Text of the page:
"Don't take this the wrong way, but I want to write a novel." A story about a black pimp in Hamburg. I had trafficked in money for Cali. His partner had charged $10,000 for my affair with Stephanie. It was a story that wrote itself.
"Most writers would die for this opportunity."
"Name me five famous screenplay writers." I could think of three.
Monty came up with four. My goal was fame, not fortune, and I envisioned my short story collection climbing to the top of the NY Times Best Sellers’ List, plus I was tired of eating tofu burgers.
Monty and I split in New York. He flew west to LA and I remained in New York to write a collection of short stories. The book on Nigger Cali could wait for another year. My friends and I drove our bikes around the city. I worked at a nightclub. Elana was my romantic interest that summer. The flamenco dancer from Madrid shared my bed for the summer. Her boyfriend called from New England in late-August. My next-door neighbor, Mrs. Adorno, cursed me in Spanish for not asking Elana to stay. The super from Honduras translated her words to inform me that I wouldn’t have sex with another woman for years.
I laughed thinking it was a joke. I should have known better. Witches have no sense of humor.
Nothing happened with WHERE THE HIGHWAY ENDS. Monty formed a film production company, yet never asked me to write another screenplay. My first shot at the big time was a failure. It wouldn’t be the last. Even worse women stayed out of my life throughout the fall and winter. I asked Mrs. Adorno to rescind her curse. She cackled in my face.
After pleas came threats.
The old bruja was four foot-two. Size didn't matter to a woman that short. Everyone was big to her.
Judging the curse as strictly American I crossed the Atlantic in the summer of 1989. I didn’t stop in Paris and caught an early-morning train out of Gare De Lyons. My best friend, Bertram, arranged a beach shack on the Mediterranean. He was too busy with his nightclub to vacation with me, but his parents greeted his friend as a long-lost cousin, because I spoke a little French and played a decent game of tennis. Familial ties in the South of France are vague at best. That first evening I drank wine in the medieval port of Collieure and the next morning attacked the typewriter with a hangover from two bottles of Cote Du Rousillion.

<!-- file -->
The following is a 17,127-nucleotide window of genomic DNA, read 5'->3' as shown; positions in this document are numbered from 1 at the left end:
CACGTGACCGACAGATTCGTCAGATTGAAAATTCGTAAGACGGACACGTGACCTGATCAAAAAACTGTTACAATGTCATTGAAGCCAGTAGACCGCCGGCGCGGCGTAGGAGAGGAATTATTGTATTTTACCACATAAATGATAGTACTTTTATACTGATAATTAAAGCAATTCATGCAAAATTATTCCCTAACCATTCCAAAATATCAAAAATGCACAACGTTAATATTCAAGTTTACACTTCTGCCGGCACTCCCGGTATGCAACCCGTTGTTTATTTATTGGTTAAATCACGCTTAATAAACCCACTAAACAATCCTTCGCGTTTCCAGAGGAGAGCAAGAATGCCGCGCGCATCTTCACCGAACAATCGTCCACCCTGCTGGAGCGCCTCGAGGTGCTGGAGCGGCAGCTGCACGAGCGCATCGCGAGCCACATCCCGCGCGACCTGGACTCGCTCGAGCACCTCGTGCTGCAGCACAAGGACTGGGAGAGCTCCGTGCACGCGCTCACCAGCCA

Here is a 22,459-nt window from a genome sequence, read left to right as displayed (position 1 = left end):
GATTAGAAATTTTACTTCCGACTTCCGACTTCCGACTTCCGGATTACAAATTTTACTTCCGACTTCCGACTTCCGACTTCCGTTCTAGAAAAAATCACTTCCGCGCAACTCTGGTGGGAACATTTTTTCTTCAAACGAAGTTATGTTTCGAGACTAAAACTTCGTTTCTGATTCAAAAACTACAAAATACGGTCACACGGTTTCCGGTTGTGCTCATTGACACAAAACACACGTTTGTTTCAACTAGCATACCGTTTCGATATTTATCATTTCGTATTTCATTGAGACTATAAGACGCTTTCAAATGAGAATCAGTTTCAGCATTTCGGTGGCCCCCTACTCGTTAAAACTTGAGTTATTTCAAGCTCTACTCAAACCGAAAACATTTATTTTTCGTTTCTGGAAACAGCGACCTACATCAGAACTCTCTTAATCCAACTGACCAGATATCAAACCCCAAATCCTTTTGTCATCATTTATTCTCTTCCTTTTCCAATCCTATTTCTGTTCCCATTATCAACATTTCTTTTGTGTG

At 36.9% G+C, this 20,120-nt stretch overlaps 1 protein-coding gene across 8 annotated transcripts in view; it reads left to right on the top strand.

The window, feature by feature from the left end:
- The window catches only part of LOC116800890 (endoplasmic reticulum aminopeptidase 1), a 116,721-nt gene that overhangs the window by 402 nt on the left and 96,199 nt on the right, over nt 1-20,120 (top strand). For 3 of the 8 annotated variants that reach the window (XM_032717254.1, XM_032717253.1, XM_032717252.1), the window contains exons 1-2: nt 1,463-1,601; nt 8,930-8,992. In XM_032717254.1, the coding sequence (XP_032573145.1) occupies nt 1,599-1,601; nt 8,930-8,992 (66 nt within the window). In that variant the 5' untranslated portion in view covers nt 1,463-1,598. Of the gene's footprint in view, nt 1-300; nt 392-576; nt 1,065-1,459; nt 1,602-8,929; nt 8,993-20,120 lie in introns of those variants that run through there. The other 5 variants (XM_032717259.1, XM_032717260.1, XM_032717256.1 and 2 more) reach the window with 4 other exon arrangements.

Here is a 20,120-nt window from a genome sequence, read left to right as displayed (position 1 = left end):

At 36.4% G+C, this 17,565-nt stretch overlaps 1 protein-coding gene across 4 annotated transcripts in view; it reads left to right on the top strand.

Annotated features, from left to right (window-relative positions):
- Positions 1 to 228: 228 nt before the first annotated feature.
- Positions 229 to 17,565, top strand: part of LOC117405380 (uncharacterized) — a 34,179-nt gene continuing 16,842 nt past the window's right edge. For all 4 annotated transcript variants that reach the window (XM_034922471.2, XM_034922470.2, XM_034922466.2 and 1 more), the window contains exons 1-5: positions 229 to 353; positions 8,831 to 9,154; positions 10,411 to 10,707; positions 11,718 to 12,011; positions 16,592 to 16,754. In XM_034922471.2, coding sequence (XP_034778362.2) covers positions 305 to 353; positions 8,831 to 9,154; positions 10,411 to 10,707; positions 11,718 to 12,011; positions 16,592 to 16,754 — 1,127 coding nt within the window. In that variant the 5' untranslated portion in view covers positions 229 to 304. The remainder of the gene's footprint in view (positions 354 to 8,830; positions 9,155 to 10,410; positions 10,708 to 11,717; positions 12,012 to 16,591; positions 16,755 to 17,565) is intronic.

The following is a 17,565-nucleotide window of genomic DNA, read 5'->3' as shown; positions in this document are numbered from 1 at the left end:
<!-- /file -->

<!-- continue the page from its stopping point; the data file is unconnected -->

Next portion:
I wrote every day from 9am to 4pm.
Evenings I went for long swims and imagined falling in love with a girl from the South. None of the bikini teenagers on Carnet-Plage bothered to look at me. At 35 I was old enough to be their father. Sometimes the police followed me down the promenade. They regarded all foreigners as suspect, but my only crimewas loneliness.
Despite my dyslexic typing and 6th grade grammar, I completed fifteen stories by the middle of August.
Hearing my Boston-accented ‘au-revoir’ Bernard’s mother made me swear an oath to return to the South. I drank several pastis with her husband, Do-Do. The next morning I hitchhiked north to the Luberon. My English friends had restored a farmhouse in Oppede. The ancient valley was ripe with grapes. I read my best story at dinner for their rich guests. Tiki’s wife declared they were in the presence of new Henry Miller. I believed Annabelle and toasted her with wine from the neighboring vinyard. The bottles were big. I danced on the table and fell asleep on the lawn. Ants bit my legs and mosquitoes targeted my neck. I woke with my manuscript on my chest and read the first page, then another. The stark sunlight was a cruel critic and a repeating whisper evaporated the previous evening’s acclaim.
“Everything is nothing.”
This spike of self-doubt was more than a hangover.
My friends in the Luberon had jobs. They slept with their wives. Children played tag in the 19th Century villa. I was depending on a collection of badly-typed tales to carry me into the future. My bed held one body and I didn’t even have a pet. I walked to the top of Luberon Plateau. A quarry had created a sheer cliff. I was committed to certain death, except at the very edge of eternity I was attacked by wild pigs. My body smashing on the rocks was an acceptable death, however being gored to death by boars would only ridicule the emptiness of my existence. I ran for my life to climb a wind-seared tree.
That evening I entertained my friends with my tale of the close escape without mentioning the attempted suicide. We had porc au moutarde for dinner and it was delicious. upon leaving for Paris Tiki wished me luck in New York and drove me to Avignon train station. Three hours later I was in the city of Light. I had dinner with artist friends and ran into an actress with whom I had been in a film two years earlier. Gabrielle asked if she could drive me home. I said her place would be better. We had a good four months.